The Science Journal of the American Association for Respiratory Care

2009 OPEN FORUM Abstracts

EFFECT OF BUBBLE CPAP AND HIGH FLOW NASAL CANNULA THERAPY ON THE ELECTRICAL ACTIVITY OF THE DIAPHRAGM IN A PREMATURE INFANT

Thomas C. Noblet; Respiratory Therapy, St.Vincent Women’s Hospital, Indianapolis, IN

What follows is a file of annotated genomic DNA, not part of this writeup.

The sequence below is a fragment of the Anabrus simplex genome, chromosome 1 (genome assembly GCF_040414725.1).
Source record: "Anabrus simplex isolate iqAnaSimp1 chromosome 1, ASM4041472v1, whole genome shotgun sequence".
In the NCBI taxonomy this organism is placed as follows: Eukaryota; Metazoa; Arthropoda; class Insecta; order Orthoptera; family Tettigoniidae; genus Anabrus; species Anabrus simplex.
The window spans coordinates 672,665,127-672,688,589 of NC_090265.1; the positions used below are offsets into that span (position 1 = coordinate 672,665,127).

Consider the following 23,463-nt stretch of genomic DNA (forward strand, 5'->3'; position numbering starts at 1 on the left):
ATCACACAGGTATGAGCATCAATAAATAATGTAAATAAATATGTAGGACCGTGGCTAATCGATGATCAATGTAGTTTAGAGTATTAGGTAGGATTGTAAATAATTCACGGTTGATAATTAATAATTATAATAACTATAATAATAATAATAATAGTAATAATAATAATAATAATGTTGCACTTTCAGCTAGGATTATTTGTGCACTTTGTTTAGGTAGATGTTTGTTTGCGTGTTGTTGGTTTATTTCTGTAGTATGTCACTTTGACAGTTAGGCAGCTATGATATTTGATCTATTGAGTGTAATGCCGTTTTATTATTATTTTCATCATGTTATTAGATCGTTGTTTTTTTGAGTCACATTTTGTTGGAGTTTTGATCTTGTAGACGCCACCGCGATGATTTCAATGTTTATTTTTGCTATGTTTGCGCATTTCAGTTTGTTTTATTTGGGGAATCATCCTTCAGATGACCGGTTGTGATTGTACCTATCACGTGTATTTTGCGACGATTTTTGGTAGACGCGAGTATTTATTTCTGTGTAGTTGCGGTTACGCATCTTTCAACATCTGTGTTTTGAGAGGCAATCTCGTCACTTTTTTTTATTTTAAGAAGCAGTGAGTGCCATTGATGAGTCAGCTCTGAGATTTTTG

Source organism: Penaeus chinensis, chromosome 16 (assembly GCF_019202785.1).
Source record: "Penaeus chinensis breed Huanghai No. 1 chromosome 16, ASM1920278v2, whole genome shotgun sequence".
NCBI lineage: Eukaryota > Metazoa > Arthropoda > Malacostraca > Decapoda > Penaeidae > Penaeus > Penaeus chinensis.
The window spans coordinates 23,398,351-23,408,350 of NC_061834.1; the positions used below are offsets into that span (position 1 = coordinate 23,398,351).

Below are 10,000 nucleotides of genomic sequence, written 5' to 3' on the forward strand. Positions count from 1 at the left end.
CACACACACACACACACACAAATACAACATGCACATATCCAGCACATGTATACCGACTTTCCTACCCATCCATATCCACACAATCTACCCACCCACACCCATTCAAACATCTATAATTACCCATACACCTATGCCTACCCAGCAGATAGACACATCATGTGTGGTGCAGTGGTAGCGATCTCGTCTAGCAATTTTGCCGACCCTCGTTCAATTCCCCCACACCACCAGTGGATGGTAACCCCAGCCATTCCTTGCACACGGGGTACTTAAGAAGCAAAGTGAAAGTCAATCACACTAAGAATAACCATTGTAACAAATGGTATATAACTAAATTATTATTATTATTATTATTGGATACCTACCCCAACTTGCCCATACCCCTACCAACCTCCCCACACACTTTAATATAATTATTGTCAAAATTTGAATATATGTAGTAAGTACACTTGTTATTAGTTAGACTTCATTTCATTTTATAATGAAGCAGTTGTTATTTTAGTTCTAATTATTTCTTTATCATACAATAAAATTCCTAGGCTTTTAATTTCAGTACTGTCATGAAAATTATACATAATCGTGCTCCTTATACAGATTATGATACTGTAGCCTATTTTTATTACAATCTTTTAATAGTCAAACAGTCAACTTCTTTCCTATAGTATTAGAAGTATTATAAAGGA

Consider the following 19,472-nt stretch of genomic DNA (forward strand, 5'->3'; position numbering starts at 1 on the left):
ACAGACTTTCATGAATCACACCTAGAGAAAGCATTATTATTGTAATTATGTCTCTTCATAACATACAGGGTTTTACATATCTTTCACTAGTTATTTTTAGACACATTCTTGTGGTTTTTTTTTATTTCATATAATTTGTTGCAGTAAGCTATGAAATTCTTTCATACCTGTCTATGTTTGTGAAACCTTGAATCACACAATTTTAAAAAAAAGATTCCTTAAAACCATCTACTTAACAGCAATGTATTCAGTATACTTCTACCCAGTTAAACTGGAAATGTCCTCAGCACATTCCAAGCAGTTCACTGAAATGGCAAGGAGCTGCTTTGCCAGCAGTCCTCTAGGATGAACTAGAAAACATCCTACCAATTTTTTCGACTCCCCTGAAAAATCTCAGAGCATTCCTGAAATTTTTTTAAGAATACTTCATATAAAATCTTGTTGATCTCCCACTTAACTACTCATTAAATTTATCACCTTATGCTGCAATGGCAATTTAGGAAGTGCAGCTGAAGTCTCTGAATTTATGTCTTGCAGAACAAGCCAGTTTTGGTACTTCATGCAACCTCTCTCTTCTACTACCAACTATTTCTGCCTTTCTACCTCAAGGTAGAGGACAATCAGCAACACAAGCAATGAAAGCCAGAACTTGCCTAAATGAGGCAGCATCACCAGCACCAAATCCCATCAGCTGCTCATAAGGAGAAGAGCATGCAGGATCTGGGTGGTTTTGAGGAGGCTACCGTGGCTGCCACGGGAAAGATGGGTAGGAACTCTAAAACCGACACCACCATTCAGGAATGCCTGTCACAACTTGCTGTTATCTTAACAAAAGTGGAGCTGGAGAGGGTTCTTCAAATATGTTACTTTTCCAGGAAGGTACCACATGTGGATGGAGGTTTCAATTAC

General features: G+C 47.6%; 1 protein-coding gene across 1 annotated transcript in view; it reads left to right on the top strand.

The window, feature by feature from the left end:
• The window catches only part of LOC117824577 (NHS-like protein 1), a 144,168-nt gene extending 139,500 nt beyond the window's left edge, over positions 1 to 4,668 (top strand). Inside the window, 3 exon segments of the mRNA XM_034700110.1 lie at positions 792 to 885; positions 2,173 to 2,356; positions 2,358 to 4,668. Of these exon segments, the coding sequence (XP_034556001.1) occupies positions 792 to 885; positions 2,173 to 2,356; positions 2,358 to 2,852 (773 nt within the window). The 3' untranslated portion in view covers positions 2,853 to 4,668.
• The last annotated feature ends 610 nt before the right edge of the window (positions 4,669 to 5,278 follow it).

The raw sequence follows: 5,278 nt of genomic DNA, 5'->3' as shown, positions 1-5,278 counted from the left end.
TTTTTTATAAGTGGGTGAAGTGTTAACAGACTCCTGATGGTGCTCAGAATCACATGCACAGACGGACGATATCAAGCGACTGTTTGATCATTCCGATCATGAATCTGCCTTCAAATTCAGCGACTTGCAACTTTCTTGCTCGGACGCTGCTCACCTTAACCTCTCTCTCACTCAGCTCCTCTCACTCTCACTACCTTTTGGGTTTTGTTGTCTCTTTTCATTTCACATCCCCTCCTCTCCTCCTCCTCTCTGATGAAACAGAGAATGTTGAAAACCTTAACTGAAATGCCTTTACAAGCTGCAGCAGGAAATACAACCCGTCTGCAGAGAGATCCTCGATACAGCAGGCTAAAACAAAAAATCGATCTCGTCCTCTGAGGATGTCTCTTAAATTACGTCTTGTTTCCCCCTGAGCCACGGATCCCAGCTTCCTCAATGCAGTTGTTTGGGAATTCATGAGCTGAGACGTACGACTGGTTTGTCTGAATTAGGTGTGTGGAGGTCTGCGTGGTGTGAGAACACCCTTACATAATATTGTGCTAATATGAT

Introduction: The effects of bubble CPAP and HFNC on the diaphragm’s electrical activity (Edi) are unknown. The Edi can be used to quantify neural respiratory drive to the diaphragm.1-2 Alterations of the Edi intensity with changes in therapy suggest changes in central respiratory drive.3 During therapeutic management of a premature infant, the Edi was monitored during bubble CPAP and during adjustments in flow using a HFNC (Vapotherm, Stevensville/MD). Case Summary: A 26-week old infant was intubated and received ventilatory support for respiratory distress using the SERVO-i. ventilator (Maquet, Inc., Solna, Sweden). A catheter for measuring the Edi (Maquet, Inc., Solna, Sweden) was nasally inserted to establish the infant’s current Edi level, and to begin ventilation with NAVA (neurally adjusted ventilatory assist). Shortly after catheter placement, the infant self-extubated in an unrelated event. The Edi catheter remained in place. The baby was placed on 5 cm H2O of bubble CPAP, which was increased to7 cm H2O to help improve oxygenation. Following initiation of bubble CPAP, the presence of sternal and intercostal retractions and the use of accessory muscles indicated labored breathing. The mean Peak Edi was 58.2 +/- 8.7 microvolts (normal range 5-10 microvolts). The elevated Edi suggested an increased neural input to the diaphragm. 2-3 The infant was switched to a high flow nasal cannula (HFNC, Vapotherm) to try to reduce the labored breathing. The flow through the HFNC was progressively increase from 2, 4, 6 to 8 L/min. Edi progressively decreased with each flow increase to an Edi minimum at a flow of 8 L/min (mean Edi Peak values [microvolts] 78 +/- 5.6; 60 +/- 7.2; 50.4 +/- 20.1; 24.3 +/- 4, respectively). Discussion: The high Edi level measured during bubble CPAP, and during lower flows with a HFNC suggest that the central respiratory drive to breath was high.1-3 Eight (8) L/min of HFNC produced the lowest Edi signal. The ability to monitor the effects of therapies such as bubble CPAP and HFNC on the diaphragm’s electrical activity may provide a tool in identifying how these therapies affect the Edi, which represents neural drive to the diaphragm.2 Sponsored Research - None

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